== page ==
(Mis)adventures In Game Development – PART 1

Up until the 16-bit era, video games, for me, were objects that simply seemed to appear on store shelves, as if by magic, seemingly out of thin air. Of course, I was aware of developers such as Sega, EA, Capcom and so on, but I never spared a thought for how these games came to be. Being a kid at the height of the Mega Drive vs SNES rivalry, I never batted an eyelid, absorbing as much as a child consumer with a 50 pence per-week pocket money allowance, and the odd generous relative could at the time. Then one day, it came to me… “Where did these games come from?” Join me as we embark on a voyage of discovery and creativity, all through the eyes of my ten-year-old self.

BoxArtIt was 1994 and I remember hearing about an uncle of a school friend who’d made a name for himself as the software developer and inventor of some pocket dictionary / thesaurus software. As a ten year old, nothing seemed more mind-numbing than writing a dictionary. It was bad enough being told to write my name out 100 times by my head teacher, when I failed to use capital letters in handwriting class.

Some time later, I watched an episode of video games review show Bad Influence on TV (remember that one?). This particular episode had a feature in which presenter, Violet Berlin, talked about a group of kids who had developed ideas for a game which they had sent to a games developer. If memory serves me right, the game in question was a sim, in which the player ran a newspaper, set the task of finding stories to fill its pages. Seeing how these kids had set about inventing their own game concepts, I decided to go about it myself.

Knowing nothing about programming and development, the only course of action would be to write up my game concept. In a household with no PC at the time, this basically involved me drawing and writing up my game idea with a pen and paper. That’s right kids, pen and paper.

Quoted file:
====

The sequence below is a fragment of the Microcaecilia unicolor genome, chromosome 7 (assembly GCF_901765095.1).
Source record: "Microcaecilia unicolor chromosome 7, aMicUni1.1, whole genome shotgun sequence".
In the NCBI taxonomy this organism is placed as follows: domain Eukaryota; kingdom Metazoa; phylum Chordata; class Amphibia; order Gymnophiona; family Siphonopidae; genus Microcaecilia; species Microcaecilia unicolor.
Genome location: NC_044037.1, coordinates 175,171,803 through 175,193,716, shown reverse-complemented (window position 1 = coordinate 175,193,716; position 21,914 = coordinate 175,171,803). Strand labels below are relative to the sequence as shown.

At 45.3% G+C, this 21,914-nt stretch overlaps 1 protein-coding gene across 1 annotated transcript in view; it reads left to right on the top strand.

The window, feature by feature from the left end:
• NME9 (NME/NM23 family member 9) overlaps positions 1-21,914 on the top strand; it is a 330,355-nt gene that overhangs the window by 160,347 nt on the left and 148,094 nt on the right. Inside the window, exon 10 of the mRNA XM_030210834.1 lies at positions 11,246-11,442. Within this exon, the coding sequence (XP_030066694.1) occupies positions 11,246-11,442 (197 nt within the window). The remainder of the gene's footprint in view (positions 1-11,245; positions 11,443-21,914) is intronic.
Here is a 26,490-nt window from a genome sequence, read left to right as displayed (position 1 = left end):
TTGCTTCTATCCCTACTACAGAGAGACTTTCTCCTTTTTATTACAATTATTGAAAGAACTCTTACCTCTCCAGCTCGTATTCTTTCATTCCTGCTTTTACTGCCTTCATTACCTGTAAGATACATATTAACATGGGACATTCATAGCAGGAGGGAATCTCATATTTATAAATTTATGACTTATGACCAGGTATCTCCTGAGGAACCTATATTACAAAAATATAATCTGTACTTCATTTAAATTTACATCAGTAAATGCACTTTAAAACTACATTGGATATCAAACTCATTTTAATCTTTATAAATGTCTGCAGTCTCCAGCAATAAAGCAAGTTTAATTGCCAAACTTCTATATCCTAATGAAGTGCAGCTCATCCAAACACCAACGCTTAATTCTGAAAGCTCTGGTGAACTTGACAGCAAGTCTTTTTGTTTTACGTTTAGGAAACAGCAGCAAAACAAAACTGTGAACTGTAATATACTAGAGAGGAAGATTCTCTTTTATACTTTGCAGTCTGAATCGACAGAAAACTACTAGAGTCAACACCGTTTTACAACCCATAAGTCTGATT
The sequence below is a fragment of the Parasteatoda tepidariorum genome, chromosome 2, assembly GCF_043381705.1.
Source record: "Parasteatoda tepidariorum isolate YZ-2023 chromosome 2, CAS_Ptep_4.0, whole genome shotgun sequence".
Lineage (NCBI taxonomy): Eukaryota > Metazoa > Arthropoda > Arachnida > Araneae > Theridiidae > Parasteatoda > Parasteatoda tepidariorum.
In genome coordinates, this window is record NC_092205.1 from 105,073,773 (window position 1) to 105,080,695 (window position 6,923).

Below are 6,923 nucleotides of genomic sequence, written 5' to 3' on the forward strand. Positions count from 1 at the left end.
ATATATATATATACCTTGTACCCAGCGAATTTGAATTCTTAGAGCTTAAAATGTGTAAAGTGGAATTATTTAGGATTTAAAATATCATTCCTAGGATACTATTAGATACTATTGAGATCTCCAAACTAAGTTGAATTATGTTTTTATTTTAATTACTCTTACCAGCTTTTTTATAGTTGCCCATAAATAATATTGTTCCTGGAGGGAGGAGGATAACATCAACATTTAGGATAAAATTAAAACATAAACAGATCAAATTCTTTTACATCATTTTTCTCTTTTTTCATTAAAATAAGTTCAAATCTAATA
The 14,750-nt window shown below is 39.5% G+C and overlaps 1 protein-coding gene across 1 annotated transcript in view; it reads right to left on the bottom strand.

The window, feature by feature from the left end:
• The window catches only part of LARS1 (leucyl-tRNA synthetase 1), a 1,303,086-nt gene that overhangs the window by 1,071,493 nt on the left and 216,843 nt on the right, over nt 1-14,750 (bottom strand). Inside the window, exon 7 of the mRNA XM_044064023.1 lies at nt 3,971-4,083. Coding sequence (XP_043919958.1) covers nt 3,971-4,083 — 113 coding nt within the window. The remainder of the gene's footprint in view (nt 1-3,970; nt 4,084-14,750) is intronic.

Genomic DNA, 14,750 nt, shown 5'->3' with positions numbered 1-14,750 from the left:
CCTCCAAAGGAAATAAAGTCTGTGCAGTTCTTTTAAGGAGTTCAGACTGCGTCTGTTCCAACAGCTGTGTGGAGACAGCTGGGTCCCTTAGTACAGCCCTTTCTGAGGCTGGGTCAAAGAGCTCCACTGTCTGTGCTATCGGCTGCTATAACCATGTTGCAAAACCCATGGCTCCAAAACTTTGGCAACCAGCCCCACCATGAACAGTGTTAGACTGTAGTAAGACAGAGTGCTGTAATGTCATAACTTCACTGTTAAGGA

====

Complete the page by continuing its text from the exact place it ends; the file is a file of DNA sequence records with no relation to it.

Somewhere along the line, I’d come upon the UK address for Electronic Arts. Famous at the time for its titles in the FIFA and Desert Strike series, this was my developer of choice and eventual recipient of my game.

My second point of call: genre. A huge fan of all things Sonic at the time, there could only be one game I’d possibly want to see made… a platformer (not exactly what Electronic Arts were into at the time, or since). Great start.

sonic-the-hedgehog_1318971647Next up: a main character. Not exactly the greatest illustrator this side of Naoto Ōshima, I went about designing my protagonist. But first, a few criteria: The character had to be male, had to be ‘cool’, good at running, with a pair of snazzy shoes. Ring any bells?

Firm in my mind I didn’t want to be sued for copyright infringement, acutely aware of my somewhat limited artistic abilities, I eventually settled on this guy…

Mr StickLike I said, pen and paper (and felt-tips).

Now, for every Sonic, there’s a Robotnik. For every Mario, a Bowser. For every Cool Spot there’s, err… crabs. Giving my guy the highly original name ‘Stick Man’, it was time for him to meet his mortal enemy: MR HAMMER HEAD, and his evil sidekicks the Nail Men (surely no-one would want any association with someone / something whose sole purpose is to smash you into a wall?). Set on my mission, I ploughed ahead.


A write-up of the game description told EA exactly what I was expecting from this blockbuster. Observe below (spelling and errors intact):

“The aim of the game is to save Stick Man’s best fried friend Mr Stick after he got kid napped by Mr Hammer Head.

You have to get past the 8 levels and save Mr Stick. When you die and your life bar has run out a Nail Man comes and stands on you then Mr Hammer Head comes and nails you into the ground then a grave stone falls from the sky and hits you.

When you have lost as many lifes as you had choose you can choose if you want to continue or get it on game over for you.”

Momentarily losing my grasp of the English language by the final paragraph, it was time for the next stage… level design.

Join me next time for tales of sidekicks, power-ups and detailed requests on the design and colorisation of the Tower of London. Confused? Imagine how the people at EA’s Berkshire headquarters felt. I’ll also provide you with EA’s response to my gaming endeavors. Solid gold gaming history.♦

Part 2 —>


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